The validity of the sampling process was examined empirically in several ways to assess whether the process introduced biases to the results. A comparison of the responses provided by early and late respondents indicated that non-response bias was not a cause for concern. Also, a test comparing responses stemming from the different modes of questionnaires, paper survey and Web-based survey, showed that there was not a significant bias in the responses based on the response mode.

To test the first two hypotheses regarding the viability of the main effects of trust (H1) and electronically mediated exchange (H2) in achieving collaboration, a regression using the full sample of 157 supply-chain relationships was run with trust and electronically mediated exchange as independent variables. A control variable, expected relationship duration, was first added as an independent variable in the regression analysis to account for this potential alternative explanation of variation in the collaboration construct.

The results of this analysis are shown in Table I. Jointly, trust and electronically mediated exchange significantly increased the adjusted R2 square by 14.7 percent over and beyond the R2 of 4.2 percent accounted for by the control variable. Individually, each of the projected main effects of trust and electronically mediated exchange proved to be strongly significant determinants of collaboration.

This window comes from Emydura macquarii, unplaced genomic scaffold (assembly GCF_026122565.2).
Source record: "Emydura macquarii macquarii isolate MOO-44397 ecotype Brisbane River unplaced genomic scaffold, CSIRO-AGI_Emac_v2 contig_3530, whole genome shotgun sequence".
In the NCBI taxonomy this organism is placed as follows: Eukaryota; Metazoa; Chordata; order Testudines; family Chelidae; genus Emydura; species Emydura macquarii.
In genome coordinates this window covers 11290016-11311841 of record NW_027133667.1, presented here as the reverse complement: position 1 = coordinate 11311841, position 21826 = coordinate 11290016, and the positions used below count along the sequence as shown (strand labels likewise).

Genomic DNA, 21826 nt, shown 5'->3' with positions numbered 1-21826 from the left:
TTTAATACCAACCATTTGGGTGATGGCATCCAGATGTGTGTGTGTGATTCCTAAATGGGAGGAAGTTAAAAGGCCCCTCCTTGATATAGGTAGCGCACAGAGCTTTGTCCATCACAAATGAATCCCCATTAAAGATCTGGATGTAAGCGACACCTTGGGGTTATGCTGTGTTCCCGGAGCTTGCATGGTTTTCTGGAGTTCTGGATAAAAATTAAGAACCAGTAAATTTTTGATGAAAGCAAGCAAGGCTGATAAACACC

H3 concerned the role of transactional type as a moderator affecting the relative influence of trust and electronically mediated exchange on collaboration. This hypothesis was tested with separate regressions for the parts of the sample involving standardized and customized products, respectively. The control variable of expected relationship duration was added as an independent variable also in these cases.

Table II shows the results of the analysis of the 105 cases involving standardized products. In this case, trust and electronically mediated exchange together increased the adjusted R2 by 9.0 percent after considering the 3.8 percent

Niklas Myhr and Robert E. Spekman

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